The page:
Twins speak out: Facebook-Zuckerberg suit

Tyler and Cameron Winklevoss aim to 'shed light on truth'

Twins Tyler and Cameron Winklevoss open up about their ongoing multi-million dollar lawsuit against Facebook founder Mark Zuckerberg in the New York Post.

The brothers attended Harvard with Zuckerberg. According to their side of the story (which will be chronicled in the much-anticipated The Social Network, out October 1), they and a fellow student Divya Narendra approached Zuckerberg to help code their social networking site, Harvard Connection.

Zuckerberg verbally agreed to finish Harvard Connection, but then delayed his project deadlines and eventually launched his own competing site, thefacebook.com. The Winklevoss twins sent him a cease and desist order, which he ignored, and then sued in 2004. They settled for a reported $65 million -- but the brothers are suing for more, claiming the company was grossly undervalued.

Tyler Winklevoss, who, like his brother, is a member of the Olympics rowing team, vows not to back down against Zuckerberg. "We're not just guys who walk away from a fight because someone beats their chest hard. We're never going to go away, and we're never going to stop until this situation has been rectified and the wrong has been righted."

As for criticism that they're "Zuckerberg's bitches" who couldn't have come up with the idea for Facebook, "A lot of people want to play armchair lawyer. If you can survive the blogosphere, you can survive anything."

Tyler explains that "a  lot of people had difficulty" with the idea that he and his brother -- good-looking jocks who also hold MBAs from Oxford -- could have conceptualized a site like Facebook. "[People say], 'These guys are sportsmen. Zuckerberg should have the idea.' But they had trouble digesting and accepting, 'Well, maybe he didn't have the idea but he took it from these guys who are sportsmen, but who maybe also have good ideas.'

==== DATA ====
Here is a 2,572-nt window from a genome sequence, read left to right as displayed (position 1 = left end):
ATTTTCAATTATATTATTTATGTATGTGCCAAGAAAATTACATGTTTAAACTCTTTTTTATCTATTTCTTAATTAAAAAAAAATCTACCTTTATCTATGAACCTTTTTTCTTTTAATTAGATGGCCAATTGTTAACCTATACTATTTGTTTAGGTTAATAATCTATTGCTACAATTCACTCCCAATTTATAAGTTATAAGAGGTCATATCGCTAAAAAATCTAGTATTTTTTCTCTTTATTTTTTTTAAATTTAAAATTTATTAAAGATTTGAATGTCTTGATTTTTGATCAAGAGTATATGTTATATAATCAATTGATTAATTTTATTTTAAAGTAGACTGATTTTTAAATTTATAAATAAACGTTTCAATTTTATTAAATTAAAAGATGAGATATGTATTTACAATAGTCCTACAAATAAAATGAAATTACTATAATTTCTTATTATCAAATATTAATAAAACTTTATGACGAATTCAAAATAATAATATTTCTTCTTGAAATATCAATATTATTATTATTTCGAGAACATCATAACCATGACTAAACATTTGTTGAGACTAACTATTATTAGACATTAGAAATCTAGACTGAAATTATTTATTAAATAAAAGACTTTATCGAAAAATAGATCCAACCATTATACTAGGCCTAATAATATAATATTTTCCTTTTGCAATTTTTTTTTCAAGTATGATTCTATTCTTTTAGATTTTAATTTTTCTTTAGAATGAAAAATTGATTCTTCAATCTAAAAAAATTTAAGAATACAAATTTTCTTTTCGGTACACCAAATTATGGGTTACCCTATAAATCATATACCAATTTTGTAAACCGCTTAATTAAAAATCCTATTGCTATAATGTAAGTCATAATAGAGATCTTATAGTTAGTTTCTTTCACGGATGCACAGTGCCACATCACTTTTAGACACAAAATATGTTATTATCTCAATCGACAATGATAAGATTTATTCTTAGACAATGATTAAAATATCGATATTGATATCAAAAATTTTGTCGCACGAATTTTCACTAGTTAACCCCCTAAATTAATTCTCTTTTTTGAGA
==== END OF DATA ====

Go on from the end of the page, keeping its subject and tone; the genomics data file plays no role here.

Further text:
Tyler goes on, "What was done to us was a terrible thing. Everyone's talking about 'The Facebook,' and you're like, 'Wait, that was supposed to be us."

He and his brother eventually joined Facebook after the Olympics in 2008 -- shortly after their site, which morphed into ConnectU, failed because of "first mover advantage" and the "premeditated sandbagging of our site," says Tyler.

"We conceived of this whole idea to meet new people and to stay in touch with people, so it was sort of the ultimate irony if we couldn't use the idea that we said that we originated in the first place," he goes on.

Tyler says he won't stoop to Zuckerberg's level. "We're very proud of the way we've conducted ourselves. And we can go to bed at night. Our goal is to shed light on the truth. To get to the bottom of the situation so that everyone can be recognized and compensated for their contributions. At the end of the day, we have nothing to hide."

Facebook did not return a request for comment to the Post.
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